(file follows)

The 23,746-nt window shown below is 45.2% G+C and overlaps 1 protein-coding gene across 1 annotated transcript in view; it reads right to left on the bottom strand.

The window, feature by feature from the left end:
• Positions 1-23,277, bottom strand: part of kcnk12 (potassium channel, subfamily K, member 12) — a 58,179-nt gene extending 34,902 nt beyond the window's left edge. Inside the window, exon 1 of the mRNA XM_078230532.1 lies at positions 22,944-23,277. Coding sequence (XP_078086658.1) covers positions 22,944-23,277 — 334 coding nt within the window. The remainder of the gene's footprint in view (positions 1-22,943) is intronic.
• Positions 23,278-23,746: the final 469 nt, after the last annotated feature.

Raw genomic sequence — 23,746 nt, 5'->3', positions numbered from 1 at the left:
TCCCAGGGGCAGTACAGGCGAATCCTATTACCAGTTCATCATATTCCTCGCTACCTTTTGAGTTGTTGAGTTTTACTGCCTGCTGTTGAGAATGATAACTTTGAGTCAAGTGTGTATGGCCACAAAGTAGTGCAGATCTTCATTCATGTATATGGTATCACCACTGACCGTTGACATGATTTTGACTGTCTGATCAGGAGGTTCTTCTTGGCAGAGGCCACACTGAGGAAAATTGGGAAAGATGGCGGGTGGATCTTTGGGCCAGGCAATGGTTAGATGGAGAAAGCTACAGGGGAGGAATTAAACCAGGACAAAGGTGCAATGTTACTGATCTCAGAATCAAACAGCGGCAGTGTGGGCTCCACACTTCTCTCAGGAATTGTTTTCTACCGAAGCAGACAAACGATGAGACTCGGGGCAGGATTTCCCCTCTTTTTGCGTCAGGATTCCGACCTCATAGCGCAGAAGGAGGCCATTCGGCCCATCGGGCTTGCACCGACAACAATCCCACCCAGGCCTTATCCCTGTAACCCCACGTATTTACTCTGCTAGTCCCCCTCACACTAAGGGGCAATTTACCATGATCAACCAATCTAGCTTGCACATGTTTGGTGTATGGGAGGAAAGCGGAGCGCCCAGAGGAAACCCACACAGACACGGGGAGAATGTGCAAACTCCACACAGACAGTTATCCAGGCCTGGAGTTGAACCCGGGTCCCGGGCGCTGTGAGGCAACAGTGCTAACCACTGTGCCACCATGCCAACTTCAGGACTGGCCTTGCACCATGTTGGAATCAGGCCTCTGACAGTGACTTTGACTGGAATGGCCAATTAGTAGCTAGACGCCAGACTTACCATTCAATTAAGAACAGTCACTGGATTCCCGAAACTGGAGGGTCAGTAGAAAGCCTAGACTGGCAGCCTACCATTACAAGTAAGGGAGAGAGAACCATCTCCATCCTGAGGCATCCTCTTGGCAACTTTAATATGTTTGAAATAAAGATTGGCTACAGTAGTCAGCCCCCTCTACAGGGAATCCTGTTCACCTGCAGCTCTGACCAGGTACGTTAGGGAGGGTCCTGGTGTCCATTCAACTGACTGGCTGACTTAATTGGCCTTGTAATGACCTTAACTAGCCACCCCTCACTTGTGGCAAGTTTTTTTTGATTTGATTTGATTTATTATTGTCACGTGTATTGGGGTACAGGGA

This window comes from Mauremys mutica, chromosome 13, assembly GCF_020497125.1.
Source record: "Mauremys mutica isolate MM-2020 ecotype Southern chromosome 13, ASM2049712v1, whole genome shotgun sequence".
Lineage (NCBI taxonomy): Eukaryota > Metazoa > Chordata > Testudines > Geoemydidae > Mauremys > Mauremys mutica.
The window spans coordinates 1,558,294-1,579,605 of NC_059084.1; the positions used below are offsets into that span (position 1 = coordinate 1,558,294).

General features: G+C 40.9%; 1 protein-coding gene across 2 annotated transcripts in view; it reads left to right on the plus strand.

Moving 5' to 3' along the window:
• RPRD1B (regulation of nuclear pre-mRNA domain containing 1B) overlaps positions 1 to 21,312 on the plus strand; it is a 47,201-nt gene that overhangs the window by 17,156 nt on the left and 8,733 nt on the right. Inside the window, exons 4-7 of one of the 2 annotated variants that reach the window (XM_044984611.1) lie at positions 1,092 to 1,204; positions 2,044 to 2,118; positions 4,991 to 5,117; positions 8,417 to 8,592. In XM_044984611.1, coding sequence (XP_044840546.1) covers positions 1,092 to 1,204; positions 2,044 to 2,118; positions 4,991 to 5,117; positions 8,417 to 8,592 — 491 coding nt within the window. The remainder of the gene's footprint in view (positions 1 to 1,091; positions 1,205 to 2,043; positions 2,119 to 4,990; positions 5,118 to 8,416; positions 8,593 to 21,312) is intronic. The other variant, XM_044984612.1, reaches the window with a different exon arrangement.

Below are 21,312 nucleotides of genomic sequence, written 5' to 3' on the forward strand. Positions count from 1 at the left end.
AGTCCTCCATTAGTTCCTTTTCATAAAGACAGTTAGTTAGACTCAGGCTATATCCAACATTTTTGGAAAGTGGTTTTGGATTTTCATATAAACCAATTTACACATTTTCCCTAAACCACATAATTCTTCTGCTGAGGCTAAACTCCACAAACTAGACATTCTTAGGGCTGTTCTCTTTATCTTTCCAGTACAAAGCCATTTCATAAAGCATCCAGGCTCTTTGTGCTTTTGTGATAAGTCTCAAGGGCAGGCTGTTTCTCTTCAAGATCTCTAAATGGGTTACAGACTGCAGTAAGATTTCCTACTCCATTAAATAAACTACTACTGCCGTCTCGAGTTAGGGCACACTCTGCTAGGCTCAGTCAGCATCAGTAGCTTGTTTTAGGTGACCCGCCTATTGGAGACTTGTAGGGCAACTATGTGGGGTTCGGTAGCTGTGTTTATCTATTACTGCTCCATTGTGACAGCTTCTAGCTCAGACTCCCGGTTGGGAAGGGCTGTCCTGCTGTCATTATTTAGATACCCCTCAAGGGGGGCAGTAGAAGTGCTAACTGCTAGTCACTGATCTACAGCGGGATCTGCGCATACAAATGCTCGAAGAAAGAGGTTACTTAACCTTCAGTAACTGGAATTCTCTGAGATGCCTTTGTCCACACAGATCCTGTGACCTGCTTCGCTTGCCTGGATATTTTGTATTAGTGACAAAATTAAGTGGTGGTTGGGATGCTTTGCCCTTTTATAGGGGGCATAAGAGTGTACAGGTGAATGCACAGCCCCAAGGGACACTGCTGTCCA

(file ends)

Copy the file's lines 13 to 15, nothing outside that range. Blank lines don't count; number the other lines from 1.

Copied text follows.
• RPRD1B (regulation of nuclear pre-mRNA domain containing 1B) overlaps positions 1 to 21,312 on the plus strand; it is a 47,201-nt gene that overhangs the window by 17,156 nt on the left and 8,733 nt on the right. Inside the window, exons 4-7 of one of the 2 annotated variants that reach the window (XM_044984611.1) lie at positions 1,092 to 1,204; positions 2,044 to 2,118; positions 4,991 to 5,117; positions 8,417 to 8,592. In XM_044984611.1, coding sequence (XP_044840546.1) covers positions 1,092 to 1,204; positions 2,044 to 2,118; positions 4,991 to 5,117; positions 8,417 to 8,592 — 491 coding nt within the window. The remainder of the gene's footprint in view (positions 1 to 1,091; positions 1,205 to 2,043; positions 2,119 to 4,990; positions 5,118 to 8,416; positions 8,593 to 21,312) is intronic. The other variant, XM_044984612.1, reaches the window with a different exon arrangement.

Below are 21,312 nucleotides of genomic sequence, written 5' to 3' on the forward strand. Positions count from 1 at the left end.
AGTCCTCCATTAGTTCCTTTTCATAAAGACAGTTAGTTAGACTCAGGCTATATCCAACATTTTTGGAAAGTGGTTTTGGATTTTCATATAAACCAATTTACACATTTTCCCTAAACCACATAATTCTTCTGCTGAGGCTAAACTCCACAAACTAGACATTCTTAGGGCTGTTCTCTTTATCTTTCCAGTACAAAGCCATTTCATAAAGCATCCAGGCTCTTTGTGCTTTTGTGATAAGTCTCAAGGGCAGGCTGTTTCTCTTCAAGATCTCTAAATGGGTTACAGACTGCAGTAAGATTTCCTACTCCATTAAATAAACTACTACTGCCGTCTCGAGTTAGGGCACACTCTGCTAGGCTCAGTCAGCATCAGTAGCTTGTTTTAGGTGACCCGCCTATTGGAGACTTGTAGGGCAACTATGTGGGGTTCGGTAGCTGTGTTTATCTATTACTGCTCCATTGTGACAGCTTCTAGCTCAGACTCCCGGTTGGGAAGGGCTGTCCTGCTGTCATTATTTAGATACCCCTCAAGGGGGGCAGTAGAAGTGCTAACTGCTAGTCACTGATCTACAGCGGGATCTGCGCATACAAATGCTCGAAGAAAGAGGTTACTTAACCTTCAGTAACTGGAATTCTCTGAGATGCCTTTGTCCACACAGATCCTGTGACCTGCTTCGCTTGCCTGGATATTTTGTATTAGTGACAAAATTAAGTGGTGGTTGGGATGCTTTGCCCTTTTATAGGGGGCATAAGAGTGTACAGGTGAATGCACAGCCCCAAGGGACACTGCTGTCCA